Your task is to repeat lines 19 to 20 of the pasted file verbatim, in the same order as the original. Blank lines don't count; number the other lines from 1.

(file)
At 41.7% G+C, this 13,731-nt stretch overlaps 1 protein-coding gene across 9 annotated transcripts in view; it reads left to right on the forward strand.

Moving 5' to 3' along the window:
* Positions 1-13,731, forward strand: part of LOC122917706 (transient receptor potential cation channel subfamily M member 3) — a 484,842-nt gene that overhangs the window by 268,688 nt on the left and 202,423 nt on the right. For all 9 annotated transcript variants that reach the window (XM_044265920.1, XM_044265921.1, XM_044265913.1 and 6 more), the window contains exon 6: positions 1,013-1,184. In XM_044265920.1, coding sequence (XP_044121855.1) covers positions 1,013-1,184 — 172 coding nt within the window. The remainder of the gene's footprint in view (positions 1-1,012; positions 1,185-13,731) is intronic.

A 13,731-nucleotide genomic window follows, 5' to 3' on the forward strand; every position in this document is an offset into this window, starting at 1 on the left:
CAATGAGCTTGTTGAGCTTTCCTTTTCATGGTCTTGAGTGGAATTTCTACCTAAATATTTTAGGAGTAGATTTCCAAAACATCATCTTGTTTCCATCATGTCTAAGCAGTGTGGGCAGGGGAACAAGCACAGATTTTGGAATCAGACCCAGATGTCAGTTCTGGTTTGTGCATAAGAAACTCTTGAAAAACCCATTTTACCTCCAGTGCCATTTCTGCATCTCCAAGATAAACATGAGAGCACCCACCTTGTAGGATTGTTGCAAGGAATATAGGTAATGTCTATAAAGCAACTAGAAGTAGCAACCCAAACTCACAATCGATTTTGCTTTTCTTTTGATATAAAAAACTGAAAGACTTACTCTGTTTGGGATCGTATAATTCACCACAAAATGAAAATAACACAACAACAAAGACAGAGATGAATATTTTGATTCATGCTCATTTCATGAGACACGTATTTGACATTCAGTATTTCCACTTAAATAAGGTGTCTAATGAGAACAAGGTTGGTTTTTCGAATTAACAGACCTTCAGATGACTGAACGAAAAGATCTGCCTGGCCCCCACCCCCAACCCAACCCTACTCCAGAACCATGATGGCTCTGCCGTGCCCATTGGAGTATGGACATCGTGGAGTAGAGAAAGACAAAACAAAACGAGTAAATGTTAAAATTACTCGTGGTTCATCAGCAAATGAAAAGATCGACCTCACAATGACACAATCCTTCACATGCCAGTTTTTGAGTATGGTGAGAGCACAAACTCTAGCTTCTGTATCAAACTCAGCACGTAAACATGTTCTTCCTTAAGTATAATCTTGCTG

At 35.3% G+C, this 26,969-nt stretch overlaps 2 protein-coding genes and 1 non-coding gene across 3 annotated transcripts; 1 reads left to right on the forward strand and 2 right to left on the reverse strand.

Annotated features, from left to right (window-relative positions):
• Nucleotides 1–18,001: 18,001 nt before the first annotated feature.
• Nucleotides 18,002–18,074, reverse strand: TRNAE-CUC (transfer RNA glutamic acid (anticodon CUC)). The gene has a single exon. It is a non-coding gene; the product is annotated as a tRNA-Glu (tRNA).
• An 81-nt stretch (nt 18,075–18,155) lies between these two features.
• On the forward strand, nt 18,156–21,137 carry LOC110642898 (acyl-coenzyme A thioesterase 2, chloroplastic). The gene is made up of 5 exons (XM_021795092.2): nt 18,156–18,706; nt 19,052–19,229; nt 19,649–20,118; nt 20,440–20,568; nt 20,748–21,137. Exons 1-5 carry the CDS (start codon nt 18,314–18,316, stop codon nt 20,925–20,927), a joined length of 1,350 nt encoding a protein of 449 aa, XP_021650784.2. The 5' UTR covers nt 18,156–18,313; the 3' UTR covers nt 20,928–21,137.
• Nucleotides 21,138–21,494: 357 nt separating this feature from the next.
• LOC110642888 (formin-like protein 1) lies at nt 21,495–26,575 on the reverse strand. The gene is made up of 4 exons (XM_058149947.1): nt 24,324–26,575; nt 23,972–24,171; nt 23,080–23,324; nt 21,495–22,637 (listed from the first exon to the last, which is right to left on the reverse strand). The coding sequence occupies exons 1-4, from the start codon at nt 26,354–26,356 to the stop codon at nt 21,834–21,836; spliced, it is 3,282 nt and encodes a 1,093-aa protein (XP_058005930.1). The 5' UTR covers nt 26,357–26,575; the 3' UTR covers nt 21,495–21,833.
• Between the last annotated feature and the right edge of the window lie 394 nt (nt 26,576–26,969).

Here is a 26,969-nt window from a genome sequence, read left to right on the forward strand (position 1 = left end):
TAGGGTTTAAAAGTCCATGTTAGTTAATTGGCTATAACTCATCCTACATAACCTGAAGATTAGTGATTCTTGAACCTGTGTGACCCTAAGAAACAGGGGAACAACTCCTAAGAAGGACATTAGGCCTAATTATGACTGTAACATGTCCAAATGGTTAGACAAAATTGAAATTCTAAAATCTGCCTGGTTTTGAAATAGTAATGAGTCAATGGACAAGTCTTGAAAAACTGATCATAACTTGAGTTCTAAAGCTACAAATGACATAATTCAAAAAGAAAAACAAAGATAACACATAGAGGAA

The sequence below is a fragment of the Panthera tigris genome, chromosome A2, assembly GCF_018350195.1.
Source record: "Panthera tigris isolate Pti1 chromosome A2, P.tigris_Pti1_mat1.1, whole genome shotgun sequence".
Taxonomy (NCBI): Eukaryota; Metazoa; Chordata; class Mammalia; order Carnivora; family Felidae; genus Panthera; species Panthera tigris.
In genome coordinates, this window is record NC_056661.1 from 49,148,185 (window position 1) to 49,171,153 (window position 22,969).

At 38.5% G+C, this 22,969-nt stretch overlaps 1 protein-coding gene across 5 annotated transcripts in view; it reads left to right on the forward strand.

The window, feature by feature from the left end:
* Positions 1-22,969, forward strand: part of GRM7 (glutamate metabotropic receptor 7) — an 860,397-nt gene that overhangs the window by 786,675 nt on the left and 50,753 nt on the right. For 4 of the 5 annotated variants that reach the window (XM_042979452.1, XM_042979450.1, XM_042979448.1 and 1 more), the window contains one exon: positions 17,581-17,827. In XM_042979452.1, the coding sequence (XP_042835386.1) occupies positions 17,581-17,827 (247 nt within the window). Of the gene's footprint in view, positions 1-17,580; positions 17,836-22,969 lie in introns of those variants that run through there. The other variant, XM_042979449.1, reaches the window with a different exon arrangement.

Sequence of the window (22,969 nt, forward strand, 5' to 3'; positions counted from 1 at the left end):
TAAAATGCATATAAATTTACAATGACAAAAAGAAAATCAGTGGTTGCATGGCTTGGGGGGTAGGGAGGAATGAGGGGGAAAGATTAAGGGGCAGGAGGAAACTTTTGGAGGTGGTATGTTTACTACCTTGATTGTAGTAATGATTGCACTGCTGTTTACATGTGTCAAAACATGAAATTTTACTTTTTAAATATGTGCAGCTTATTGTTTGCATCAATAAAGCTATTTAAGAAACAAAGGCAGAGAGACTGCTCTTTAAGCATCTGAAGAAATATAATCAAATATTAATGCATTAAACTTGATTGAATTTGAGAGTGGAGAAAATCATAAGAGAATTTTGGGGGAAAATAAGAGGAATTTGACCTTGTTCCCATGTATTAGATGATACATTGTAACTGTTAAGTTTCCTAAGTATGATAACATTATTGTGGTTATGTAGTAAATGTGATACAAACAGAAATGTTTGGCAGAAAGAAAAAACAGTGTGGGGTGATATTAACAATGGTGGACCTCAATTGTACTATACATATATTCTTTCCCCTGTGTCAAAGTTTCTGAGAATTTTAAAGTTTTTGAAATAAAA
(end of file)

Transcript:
Taxonomy (NCBI): Eukaryota; Metazoa; Chordata; class Mammalia; order Carnivora; family Felidae; genus Panthera; species Panthera tigris.
In genome coordinates, this window is record NC_056661.1 from 49,148,185 (window position 1) to 49,171,153 (window position 22,969).